We arrived in Northern Pakistan in search of the snow leopards. While traveling on the Karakoram Highway, we observed the ibex and the vultures.
In Khunjerab National Park, there are many footprints on the roads and in the snowy fields of the river. On the Karakoram Highway, I also found traces of snow leopards after they slept in certain places and on worn plastic pet bottles that were chewed up by the snow leopard kittens that had played with them as toys. Snow leopards seem to regularly come onto the Karakoram Highway, which makes for easier paths to travel at night and in the early morning hours when there are no cars around.
A suspension bridge covered with snow leopard footprints! Snow leopards can cross the rivers in narrow or frozen areas, but of course if there is a bridge, they will not hesitate to use it.
Around noon, as we were traveling along the Karakoram Highway, the guide suddenly shouted “Leopard!” And promptly stopped the car and got out. Staring out at the landscape saying “Bismillah, Bismillah (In the name of God),” and right there, was a snow leopard.
It was sitting on a rock just off the road, but as soon as it saw us, started walking away.
The guide is delighted with “Shaubashi, Shaubashi (Wakhi language meaning ‘Very good’ or ‘Well done’.) The pressure on the guide of trying to see a snow leopard, was released.
Even though we saw it, the snow leopard was so fast and it was difficult to catch a photo of it as it walked away. At 3,300 meters above sea level, we were so excited and became short of breath. As we took the photos, our hands were shaking, not sure if the photos would come out.
A Snow leopard, actually walking, in the snow. So often, Snow leopards are observed amongst rocky backdrops, so it was nice to finally be able to observe this snow leopard with the white snow, which it was named after.
It climbed higher and higher, getting smaller and smaller.
It continued moving further away. There were times when it overlapped and camouflaged with the tufts of grass, making it hard to find in the viewfinder.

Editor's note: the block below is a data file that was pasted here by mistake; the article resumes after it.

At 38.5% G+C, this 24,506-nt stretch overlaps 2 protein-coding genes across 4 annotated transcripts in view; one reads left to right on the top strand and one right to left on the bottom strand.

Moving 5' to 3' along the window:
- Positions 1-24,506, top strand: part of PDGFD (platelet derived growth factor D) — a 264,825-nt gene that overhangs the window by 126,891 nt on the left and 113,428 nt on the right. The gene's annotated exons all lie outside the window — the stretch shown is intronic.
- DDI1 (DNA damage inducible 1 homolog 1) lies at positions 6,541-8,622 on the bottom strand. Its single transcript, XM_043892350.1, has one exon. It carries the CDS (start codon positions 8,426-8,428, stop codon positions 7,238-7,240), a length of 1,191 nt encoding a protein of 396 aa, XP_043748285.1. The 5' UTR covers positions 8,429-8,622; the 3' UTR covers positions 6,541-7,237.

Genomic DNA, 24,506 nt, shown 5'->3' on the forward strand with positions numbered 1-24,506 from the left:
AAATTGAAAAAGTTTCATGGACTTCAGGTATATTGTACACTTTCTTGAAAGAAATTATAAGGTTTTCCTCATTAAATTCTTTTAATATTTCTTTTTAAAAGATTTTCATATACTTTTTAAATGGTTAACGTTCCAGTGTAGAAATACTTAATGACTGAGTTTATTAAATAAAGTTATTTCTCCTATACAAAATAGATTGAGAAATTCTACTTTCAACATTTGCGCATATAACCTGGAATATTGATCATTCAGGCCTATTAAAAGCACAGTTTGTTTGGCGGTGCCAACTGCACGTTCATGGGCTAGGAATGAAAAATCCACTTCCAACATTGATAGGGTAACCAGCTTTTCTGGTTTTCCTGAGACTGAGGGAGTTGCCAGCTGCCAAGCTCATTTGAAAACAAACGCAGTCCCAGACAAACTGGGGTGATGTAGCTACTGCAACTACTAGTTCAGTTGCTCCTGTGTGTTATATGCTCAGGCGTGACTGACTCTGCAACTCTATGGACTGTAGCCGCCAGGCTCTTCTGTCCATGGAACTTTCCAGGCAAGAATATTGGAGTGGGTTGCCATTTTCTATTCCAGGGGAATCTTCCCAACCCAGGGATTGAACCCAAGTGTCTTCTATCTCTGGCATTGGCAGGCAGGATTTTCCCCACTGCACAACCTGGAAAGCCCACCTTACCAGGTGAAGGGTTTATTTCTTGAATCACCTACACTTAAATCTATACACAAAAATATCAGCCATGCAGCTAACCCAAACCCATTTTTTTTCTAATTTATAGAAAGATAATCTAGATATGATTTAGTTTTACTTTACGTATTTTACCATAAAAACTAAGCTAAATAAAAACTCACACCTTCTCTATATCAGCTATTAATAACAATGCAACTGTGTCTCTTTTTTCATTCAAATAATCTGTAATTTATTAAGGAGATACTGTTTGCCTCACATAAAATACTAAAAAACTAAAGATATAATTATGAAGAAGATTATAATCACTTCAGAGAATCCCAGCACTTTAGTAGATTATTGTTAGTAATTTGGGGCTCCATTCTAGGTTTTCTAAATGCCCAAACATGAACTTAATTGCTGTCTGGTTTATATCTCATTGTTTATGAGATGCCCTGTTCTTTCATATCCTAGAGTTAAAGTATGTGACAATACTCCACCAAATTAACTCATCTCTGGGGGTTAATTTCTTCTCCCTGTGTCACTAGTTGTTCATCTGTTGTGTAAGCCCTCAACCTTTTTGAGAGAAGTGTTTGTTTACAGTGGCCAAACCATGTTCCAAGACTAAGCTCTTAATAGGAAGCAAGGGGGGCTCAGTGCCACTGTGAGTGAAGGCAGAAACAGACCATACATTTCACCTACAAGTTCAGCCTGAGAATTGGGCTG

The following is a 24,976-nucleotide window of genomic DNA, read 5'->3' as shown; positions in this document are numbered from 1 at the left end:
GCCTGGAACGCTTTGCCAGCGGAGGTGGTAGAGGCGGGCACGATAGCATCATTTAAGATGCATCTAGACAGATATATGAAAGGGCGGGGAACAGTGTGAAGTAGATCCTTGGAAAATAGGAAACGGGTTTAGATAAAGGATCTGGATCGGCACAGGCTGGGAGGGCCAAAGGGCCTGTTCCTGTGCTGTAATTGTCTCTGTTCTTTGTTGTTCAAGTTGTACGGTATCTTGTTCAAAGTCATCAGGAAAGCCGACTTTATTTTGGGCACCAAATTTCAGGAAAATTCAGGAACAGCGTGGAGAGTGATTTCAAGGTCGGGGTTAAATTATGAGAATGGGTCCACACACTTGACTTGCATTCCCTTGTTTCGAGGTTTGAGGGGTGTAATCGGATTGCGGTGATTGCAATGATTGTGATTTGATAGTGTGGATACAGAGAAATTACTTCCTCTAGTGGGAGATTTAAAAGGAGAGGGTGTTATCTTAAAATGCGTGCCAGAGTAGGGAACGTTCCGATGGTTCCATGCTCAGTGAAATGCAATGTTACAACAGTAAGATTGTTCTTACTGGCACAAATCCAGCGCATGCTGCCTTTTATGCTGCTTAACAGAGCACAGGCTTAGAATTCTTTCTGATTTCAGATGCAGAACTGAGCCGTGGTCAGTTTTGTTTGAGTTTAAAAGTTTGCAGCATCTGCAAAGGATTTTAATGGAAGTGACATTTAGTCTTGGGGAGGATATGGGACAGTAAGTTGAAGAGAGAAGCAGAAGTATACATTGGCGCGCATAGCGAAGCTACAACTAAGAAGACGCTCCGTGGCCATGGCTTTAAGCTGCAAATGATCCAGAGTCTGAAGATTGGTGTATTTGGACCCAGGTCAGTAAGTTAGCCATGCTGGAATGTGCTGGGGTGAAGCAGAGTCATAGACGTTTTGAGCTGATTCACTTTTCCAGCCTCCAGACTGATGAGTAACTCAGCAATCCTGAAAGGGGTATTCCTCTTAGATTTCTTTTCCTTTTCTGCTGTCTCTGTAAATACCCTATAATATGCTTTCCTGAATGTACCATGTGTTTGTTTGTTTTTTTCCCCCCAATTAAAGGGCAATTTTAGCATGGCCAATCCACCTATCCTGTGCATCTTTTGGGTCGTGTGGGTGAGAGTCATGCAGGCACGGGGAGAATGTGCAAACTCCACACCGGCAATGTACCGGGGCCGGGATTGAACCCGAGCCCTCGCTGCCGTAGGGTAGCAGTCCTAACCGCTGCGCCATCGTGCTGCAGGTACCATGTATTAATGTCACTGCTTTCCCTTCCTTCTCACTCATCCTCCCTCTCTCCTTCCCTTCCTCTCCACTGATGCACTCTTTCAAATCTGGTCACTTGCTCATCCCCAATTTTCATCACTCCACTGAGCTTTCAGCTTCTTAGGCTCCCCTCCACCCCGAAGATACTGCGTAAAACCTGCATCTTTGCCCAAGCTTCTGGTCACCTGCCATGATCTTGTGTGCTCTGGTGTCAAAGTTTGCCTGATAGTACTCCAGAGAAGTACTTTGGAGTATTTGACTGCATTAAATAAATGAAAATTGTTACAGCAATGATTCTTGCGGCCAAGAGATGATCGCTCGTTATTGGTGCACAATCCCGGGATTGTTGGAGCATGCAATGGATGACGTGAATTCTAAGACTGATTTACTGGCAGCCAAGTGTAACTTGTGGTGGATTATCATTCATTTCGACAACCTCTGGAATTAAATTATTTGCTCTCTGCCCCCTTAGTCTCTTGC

He showed me his face for just a few brief moments. This is the last photo. It started walking into the rocky area and soon disappeared.
The group as we watched this snow leopard until the very end.
We returned to Sost at 2:30 pm for a late lunch. This day was a celebration for the guides (but no alcohol!). A buffet of different kinds of yak meat. All enjoyed a fusion of yak meat recipes, such as yak mantu (Xinjiang Uighur Autonomous Region, which borders Sost, Central Asian cuisine) and yak nihari (a dish of the Indian subcontinent that is stewed with beef parts and the bone marrow).
Photo & text: Mariko SAWADA
Observation: Dec 2020, Khunjerab National Park, KVO Area, Gojar, Gilgit-Baltistan
Special Thanks: Tomo AKIYAMA, Hussain ALI and Abul KHAN
Tag : Khunjerab National Park , KVO , Pakistan Blog , Snow Leopard Conservation , Snow Leopard Expedition , Pakistan Travel Blog , Snow Leopard , Pakistan Travel company , Snow Leopard Pakistan , Pakistan tour operator , Travel Pakistan Blog , Pakistan Photography Tour , Wildlife of Pakistan , Indus Caravan , Wildlife Photography Pakistan , Wildlife Tour Pakistan , Saiyu Travel Pakistan , Snow Leopard Tour Pakistan